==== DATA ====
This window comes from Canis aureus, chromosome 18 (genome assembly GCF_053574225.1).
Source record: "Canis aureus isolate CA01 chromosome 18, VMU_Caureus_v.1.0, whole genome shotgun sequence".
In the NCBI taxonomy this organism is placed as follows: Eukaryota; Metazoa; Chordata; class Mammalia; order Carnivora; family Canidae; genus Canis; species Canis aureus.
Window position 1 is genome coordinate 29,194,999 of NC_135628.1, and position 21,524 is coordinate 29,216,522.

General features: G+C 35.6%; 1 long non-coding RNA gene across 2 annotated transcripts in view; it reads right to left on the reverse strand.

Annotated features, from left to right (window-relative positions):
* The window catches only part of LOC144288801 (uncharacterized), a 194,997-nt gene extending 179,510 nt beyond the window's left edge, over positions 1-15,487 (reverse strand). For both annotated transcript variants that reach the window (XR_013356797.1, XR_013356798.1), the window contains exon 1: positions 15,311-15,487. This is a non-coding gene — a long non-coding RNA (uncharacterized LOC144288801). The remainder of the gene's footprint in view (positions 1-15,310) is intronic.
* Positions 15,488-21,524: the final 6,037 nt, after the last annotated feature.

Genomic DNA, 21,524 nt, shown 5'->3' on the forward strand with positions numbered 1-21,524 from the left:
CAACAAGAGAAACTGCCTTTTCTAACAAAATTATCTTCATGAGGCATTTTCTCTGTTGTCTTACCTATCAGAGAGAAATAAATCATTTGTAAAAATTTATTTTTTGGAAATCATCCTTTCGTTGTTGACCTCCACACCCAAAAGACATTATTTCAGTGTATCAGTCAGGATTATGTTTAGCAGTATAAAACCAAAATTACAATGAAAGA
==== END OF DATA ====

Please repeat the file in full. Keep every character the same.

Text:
This window comes from Canis aureus, chromosome 18 (genome assembly GCF_053574225.1).
Source record: "Canis aureus isolate CA01 chromosome 18, VMU_Caureus_v.1.0, whole genome shotgun sequence".
In the NCBI taxonomy this organism is placed as follows: Eukaryota; Metazoa; Chordata; class Mammalia; order Carnivora; family Canidae; genus Canis; species Canis aureus.
Window position 1 is genome coordinate 29,194,999 of NC_135628.1, and position 21,524 is coordinate 29,216,522.

General features: G+C 35.6%; 1 long non-coding RNA gene across 2 annotated transcripts in view; it reads right to left on the reverse strand.

Annotated features, from left to right (window-relative positions):
* The window catches only part of LOC144288801 (uncharacterized), a 194,997-nt gene extending 179,510 nt beyond the window's left edge, over positions 1-15,487 (reverse strand). For both annotated transcript variants that reach the window (XR_013356797.1, XR_013356798.1), the window contains exon 1: positions 15,311-15,487. This is a non-coding gene — a long non-coding RNA (uncharacterized LOC144288801). The remainder of the gene's footprint in view (positions 1-15,310) is intronic.
* Positions 15,488-21,524: the final 6,037 nt, after the last annotated feature.

Genomic DNA, 21,524 nt, shown 5'->3' on the forward strand with positions numbered 1-21,524 from the left:
CAACAAGAGAAACTGCCTTTTCTAACAAAATTATCTTCATGAGGCATTTTCTCTGTTGTCTTACCTATCAGAGAGAAATAAATCATTTGTAAAAATTTATTTTTTGGAAATCATCCTTTCGTTGTTGACCTCCACACCCAAAAGACATTATTTCAGTGTATCAGTCAGGATTATGTTTAGCAGTATAAAACCAAAATTACAATGAAAGA